“These bodies were dissected, but that’s not what killed them. High concentration of osmium in their blood; they all have toxic levels.”
– Walter

Early in its run, Fringe was very much focused on weird science. Each episode would feature some supernatural scientific phenomenon that Walter would discover through a series of wacky experiments in his lab. But somewhere in the middle of the second season, Fringe began moving away from that format and focusing more on its mythology. “Os” returns the show to that early-season-1 vibe with a case about floating bodies. However, the whimsy of that mystery belies a dark undercurrent lurking beneath.

The floating bodies at the centre of this episode’s case have high concentrations of osmium, the densest element, in their blood. Yet somehow, they’re lighter than air, which puzzles Walter. When he finds out that the osmium is bound to lutetium, yet another dense element, he’s even more flummoxed. He begins to realize that the phenomenon he’s witnessing is possible only because the laws of the universe have been flipped on their head. But this time, it’s not the fault of ZFT or some disgruntled former Massive Dynamic employee. It’s Walter’s.

When Walter crossed over to the Other Side more than fifteen years ago, he forever damaged the fabric of both universes. He has already witnessed the extent of the damage Over There, and now, he’s starting to see that same damage Over Here. Osmium and lutetium shouldn’t bind, and even if they could, they shouldn’t form a lighter-than-air substance. It’s only a matter time before the problems go beyond simple chemistry and start to affect the universe in more noticeable ways, like black holes and vortexes. Eventually, this damage will unleash a chain reaction of chaos, as demonstrated so aptly by Walter with a soda and candy eruption.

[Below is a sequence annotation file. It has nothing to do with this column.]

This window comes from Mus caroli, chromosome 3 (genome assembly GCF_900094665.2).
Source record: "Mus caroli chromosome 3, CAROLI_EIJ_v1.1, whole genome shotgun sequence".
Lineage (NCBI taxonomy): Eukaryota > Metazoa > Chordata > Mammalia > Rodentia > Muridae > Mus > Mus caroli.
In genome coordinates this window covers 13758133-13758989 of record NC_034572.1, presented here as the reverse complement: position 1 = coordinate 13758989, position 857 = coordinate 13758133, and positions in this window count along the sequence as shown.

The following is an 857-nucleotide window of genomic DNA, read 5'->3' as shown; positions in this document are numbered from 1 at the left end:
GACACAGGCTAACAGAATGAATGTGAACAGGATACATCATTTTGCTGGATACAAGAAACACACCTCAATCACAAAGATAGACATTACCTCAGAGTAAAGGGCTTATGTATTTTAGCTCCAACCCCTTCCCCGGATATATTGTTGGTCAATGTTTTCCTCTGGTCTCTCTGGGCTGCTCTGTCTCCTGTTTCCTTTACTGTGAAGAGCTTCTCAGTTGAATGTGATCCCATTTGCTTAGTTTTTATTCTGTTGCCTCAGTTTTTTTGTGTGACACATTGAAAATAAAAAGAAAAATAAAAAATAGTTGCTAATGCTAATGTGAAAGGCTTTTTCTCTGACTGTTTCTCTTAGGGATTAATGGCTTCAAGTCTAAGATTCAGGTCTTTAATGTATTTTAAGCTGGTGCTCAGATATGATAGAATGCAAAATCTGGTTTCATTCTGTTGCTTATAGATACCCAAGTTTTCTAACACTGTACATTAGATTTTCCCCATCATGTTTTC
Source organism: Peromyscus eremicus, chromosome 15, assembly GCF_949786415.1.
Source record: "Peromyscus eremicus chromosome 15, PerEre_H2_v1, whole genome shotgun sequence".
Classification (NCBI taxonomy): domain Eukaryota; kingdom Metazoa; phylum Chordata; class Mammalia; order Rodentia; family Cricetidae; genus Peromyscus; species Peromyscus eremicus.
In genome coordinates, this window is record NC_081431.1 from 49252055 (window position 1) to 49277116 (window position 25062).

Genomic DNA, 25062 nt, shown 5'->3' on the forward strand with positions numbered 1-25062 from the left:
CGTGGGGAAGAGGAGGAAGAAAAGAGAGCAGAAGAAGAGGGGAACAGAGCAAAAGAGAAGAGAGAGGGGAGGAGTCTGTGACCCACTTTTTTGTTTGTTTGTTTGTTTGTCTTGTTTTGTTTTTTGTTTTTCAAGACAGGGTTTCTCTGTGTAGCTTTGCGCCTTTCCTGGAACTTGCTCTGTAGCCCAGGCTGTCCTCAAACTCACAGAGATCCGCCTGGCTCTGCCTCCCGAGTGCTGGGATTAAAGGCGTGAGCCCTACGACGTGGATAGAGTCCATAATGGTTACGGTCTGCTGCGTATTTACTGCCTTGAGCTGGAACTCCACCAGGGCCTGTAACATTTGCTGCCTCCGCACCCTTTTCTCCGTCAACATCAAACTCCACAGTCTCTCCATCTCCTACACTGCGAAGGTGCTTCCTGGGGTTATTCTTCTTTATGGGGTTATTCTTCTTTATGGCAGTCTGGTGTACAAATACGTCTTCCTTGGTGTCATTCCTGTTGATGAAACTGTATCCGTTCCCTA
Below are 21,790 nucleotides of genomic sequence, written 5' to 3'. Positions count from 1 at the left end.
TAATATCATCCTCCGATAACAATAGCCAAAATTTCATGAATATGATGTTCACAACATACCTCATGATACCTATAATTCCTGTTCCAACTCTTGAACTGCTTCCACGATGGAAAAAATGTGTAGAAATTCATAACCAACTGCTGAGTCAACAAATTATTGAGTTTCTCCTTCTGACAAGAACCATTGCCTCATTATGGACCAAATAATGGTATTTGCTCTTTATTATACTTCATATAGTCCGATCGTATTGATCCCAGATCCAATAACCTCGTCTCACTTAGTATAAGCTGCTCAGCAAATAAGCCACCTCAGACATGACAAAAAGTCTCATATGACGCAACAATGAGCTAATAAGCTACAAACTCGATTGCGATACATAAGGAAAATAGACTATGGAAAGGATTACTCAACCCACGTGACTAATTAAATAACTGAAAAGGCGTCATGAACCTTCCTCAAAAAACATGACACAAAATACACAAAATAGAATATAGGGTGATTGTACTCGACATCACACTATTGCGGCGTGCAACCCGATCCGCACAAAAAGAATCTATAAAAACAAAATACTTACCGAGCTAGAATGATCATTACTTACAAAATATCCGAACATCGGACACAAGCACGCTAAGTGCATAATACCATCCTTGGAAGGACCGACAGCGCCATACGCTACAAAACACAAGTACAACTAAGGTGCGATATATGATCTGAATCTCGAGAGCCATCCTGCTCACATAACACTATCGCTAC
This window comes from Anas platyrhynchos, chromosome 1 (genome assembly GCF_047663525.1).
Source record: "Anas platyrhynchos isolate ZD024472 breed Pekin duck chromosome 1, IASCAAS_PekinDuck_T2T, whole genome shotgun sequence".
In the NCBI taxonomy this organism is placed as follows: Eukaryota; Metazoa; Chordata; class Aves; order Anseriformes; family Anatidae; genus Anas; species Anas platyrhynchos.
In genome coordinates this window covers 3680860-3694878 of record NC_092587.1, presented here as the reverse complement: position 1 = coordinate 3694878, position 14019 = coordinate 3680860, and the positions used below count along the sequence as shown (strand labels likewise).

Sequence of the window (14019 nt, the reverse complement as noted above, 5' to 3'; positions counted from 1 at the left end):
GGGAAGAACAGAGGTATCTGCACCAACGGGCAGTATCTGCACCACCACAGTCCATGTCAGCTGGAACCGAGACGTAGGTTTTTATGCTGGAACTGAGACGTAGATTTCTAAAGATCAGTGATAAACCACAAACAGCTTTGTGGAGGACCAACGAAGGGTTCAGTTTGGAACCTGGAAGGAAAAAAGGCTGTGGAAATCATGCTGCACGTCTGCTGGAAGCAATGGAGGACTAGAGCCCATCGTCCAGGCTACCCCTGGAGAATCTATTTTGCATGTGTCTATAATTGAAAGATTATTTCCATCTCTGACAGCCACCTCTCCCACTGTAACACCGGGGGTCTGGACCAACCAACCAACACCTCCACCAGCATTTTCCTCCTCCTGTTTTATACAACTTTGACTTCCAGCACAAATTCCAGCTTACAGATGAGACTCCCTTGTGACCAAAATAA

Still, the most chilling thing about this episode is that osmium and lutetium can now bind together. Walter realizes that what he did hasn’t just caused death and destruction; his trespasses have altered the laws of the universe on a fundamental level. Anybody can cause destruction with a sufficiently powerful weapon. But changing the way the laws of physics and chemistry work is something no human should be able to do.

Thus, this episode’s case acts as a wake-up call for Walter. He must figure out how to save the universes before it’s too late. Otherwise, the laws of the universe might be altered so severely that the world will come apart at its seams. And when it does, it’ll cause much more destruction than a handful of candies dropped in a cola bottle.

For more information on the Fringe rewatch project, please click here. For my review of “Os,” please click here.

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